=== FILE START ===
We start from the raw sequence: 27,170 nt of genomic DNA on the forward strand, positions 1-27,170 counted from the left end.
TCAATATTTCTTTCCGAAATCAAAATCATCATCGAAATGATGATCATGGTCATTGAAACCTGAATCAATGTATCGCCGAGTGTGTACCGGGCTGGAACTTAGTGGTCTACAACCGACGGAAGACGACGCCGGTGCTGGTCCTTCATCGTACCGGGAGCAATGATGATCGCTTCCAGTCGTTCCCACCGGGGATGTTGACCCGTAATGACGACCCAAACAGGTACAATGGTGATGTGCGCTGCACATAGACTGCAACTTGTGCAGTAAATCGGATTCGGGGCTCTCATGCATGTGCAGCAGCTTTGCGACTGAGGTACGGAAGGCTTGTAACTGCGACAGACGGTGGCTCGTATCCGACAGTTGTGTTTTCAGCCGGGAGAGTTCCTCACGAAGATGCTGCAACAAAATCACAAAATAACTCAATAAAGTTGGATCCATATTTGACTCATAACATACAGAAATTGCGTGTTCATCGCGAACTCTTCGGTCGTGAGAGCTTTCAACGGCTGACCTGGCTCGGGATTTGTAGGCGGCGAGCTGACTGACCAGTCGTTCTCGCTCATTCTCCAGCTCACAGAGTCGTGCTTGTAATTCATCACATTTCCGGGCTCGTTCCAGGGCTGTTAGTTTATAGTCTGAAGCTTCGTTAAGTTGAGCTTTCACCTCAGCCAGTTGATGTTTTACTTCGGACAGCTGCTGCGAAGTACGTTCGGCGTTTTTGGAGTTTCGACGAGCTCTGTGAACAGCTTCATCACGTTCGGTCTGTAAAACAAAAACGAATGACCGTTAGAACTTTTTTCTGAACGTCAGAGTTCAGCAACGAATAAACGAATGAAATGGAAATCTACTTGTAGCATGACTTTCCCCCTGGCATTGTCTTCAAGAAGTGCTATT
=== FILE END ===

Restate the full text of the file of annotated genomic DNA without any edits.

We start from the raw sequence: 27,170 nt of genomic DNA on the forward strand, positions 1-27,170 counted from the left end.
TCAATATTTCTTTCCGAAATCAAAATCATCATCGAAATGATGATCATGGTCATTGAAACCTGAATCAATGTATCGCCGAGTGTGTACCGGGCTGGAACTTAGTGGTCTACAACCGACGGAAGACGACGCCGGTGCTGGTCCTTCATCGTACCGGGAGCAATGATGATCGCTTCCAGTCGTTCCCACCGGGGATGTTGACCCGTAATGACGACCCAAACAGGTACAATGGTGATGTGCGCTGCACATAGACTGCAACTTGTGCAGTAAATCGGATTCGGGGCTCTCATGCATGTGCAGCAGCTTTGCGACTGAGGTACGGAAGGCTTGTAACTGCGACAGACGGTGGCTCGTATCCGACAGTTGTGTTTTCAGCCGGGAGAGTTCCTCACGAAGATGCTGCAACAAAATCACAAAATAACTCAATAAAGTTGGATCCATATTTGACTCATAACATACAGAAATTGCGTGTTCATCGCGAACTCTTCGGTCGTGAGAGCTTTCAACGGCTGACCTGGCTCGGGATTTGTAGGCGGCGAGCTGACTGACCAGTCGTTCTCGCTCATTCTCCAGCTCACAGAGTCGTGCTTGTAATTCATCACATTTCCGGGCTCGTTCCAGGGCTGTTAGTTTATAGTCTGAAGCTTCGTTAAGTTGAGCTTTCACCTCAGCCAGTTGATGTTTTACTTCGGACAGCTGCTGCGAAGTACGTTCGGCGTTTTTGGAGTTTCGACGAGCTCTGTGAACAGCTTCATCACGTTCGGTCTGTAAAACAAAAACGAATGACCGTTAGAACTTTTTTCTGAACGTCAGAGTTCAGCAACGAATAAACGAATGAAATGGAAATCTACTTGTAGCATGACTTTCCCCCTGGCATTGTCTTCAAGAAGTGCTATT